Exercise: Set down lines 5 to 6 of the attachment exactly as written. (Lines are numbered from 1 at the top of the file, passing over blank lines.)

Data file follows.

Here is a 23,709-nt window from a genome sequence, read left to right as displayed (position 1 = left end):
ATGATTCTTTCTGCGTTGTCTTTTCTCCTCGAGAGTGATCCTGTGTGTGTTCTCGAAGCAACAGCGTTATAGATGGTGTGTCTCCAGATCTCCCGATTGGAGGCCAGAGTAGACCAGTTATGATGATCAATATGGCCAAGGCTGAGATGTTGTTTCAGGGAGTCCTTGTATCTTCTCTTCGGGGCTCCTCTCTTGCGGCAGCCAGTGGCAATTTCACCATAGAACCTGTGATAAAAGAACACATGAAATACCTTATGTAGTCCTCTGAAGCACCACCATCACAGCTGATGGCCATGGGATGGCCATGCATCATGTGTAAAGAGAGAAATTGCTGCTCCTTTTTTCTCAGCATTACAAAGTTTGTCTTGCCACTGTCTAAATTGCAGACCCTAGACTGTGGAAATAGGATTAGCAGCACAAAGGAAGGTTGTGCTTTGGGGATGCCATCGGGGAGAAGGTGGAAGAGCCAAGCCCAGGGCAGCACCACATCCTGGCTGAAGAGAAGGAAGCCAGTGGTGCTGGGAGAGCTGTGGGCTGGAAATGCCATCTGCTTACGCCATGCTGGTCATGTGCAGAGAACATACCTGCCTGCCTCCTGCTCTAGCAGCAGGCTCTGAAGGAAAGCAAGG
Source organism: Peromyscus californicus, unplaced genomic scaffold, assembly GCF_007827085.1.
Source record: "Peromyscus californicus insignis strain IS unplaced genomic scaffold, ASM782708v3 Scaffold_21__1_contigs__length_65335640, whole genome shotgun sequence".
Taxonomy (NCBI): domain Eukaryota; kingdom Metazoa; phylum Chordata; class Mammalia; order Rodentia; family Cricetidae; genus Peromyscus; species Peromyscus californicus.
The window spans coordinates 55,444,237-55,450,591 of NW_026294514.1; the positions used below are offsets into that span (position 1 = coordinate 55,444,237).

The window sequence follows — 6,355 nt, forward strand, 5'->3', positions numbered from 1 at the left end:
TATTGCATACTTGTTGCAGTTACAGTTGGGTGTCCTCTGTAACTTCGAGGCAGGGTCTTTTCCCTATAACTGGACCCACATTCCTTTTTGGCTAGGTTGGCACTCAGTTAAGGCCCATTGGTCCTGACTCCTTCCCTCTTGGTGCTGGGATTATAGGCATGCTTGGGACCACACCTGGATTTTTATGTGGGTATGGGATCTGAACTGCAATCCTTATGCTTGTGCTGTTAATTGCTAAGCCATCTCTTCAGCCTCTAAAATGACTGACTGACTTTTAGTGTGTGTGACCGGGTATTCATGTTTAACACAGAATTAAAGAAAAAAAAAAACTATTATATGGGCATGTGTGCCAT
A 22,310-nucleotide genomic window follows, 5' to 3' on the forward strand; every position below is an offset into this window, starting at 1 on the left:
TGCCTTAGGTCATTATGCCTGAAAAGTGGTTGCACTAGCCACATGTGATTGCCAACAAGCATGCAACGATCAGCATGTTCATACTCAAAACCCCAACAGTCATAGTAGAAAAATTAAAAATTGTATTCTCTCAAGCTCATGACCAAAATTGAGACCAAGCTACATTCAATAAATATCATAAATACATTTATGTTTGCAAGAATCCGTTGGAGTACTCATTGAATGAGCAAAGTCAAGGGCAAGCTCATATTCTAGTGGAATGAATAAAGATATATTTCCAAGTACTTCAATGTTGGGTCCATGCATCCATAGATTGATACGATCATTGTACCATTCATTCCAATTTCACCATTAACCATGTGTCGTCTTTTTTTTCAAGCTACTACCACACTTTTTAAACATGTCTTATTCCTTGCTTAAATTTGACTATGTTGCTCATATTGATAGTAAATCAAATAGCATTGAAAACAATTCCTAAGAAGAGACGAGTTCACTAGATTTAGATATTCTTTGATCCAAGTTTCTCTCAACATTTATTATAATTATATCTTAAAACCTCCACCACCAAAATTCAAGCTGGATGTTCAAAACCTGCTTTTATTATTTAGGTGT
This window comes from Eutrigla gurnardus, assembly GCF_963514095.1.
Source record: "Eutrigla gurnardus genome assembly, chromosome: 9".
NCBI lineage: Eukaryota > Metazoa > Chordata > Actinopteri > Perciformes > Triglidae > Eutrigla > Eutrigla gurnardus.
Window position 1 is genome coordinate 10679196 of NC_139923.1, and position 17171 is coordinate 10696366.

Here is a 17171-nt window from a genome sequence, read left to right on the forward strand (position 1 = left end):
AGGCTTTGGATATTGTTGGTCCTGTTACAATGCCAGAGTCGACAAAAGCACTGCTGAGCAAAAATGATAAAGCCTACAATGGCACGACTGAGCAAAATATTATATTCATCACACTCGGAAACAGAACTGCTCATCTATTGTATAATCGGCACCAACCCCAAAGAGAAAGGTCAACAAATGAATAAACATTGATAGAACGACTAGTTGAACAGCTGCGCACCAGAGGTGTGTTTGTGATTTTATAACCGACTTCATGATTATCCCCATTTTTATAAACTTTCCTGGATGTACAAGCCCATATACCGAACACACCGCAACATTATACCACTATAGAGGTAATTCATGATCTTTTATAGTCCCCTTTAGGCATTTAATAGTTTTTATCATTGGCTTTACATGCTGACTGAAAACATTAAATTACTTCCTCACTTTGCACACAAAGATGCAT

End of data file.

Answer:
Taxonomy (NCBI): domain Eukaryota; kingdom Metazoa; phylum Chordata; class Mammalia; order Rodentia; family Cricetidae; genus Peromyscus; species Peromyscus californicus.
The window spans coordinates 55,444,237-55,450,591 of NW_026294514.1; the positions used below are offsets into that span (position 1 = coordinate 55,444,237).